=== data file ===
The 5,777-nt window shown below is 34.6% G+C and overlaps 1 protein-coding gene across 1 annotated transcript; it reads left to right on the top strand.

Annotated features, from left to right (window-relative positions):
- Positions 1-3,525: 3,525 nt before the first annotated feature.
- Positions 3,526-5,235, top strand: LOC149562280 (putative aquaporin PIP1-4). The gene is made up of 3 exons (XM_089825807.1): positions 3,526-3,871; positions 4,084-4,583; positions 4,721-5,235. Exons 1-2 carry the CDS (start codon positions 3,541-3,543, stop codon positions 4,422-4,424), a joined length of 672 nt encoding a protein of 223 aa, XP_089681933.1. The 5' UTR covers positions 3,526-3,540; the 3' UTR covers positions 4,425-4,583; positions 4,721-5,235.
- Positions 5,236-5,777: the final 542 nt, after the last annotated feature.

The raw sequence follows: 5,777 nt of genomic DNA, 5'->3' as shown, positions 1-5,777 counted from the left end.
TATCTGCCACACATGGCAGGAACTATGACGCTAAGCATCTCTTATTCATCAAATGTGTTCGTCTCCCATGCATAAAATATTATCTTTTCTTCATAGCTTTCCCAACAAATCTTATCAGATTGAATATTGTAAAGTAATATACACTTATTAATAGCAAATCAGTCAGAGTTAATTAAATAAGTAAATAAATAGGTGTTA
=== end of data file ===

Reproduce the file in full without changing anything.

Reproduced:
The 5,777-nt window shown below is 34.6% G+C and overlaps 1 protein-coding gene across 1 annotated transcript; it reads left to right on the top strand.

Annotated features, from left to right (window-relative positions):
- Positions 1-3,525: 3,525 nt before the first annotated feature.
- Positions 3,526-5,235, top strand: LOC149562280 (putative aquaporin PIP1-4). The gene is made up of 3 exons (XM_089825807.1): positions 3,526-3,871; positions 4,084-4,583; positions 4,721-5,235. Exons 1-2 carry the CDS (start codon positions 3,541-3,543, stop codon positions 4,422-4,424), a joined length of 672 nt encoding a protein of 223 aa, XP_089681933.1. The 5' UTR covers positions 3,526-3,540; the 3' UTR covers positions 4,425-4,583; positions 4,721-5,235.
- Positions 5,236-5,777: the final 542 nt, after the last annotated feature.

The raw sequence follows: 5,777 nt of genomic DNA, 5'->3' as shown, positions 1-5,777 counted from the left end.
TATCTGCCACACATGGCAGGAACTATGACGCTAAGCATCTCTTATTCATCAAATGTGTTCGTCTCCCATGCATAAAATATTATCTTTTCTTCATAGCTTTCCCAACAAATCTTATCAGATTGAATATTGTAAAGTAATATACACTTATTAATAGCAAATCAGTCAGAGTTAATTAAATAAGTAAATAAATAGGTGTTA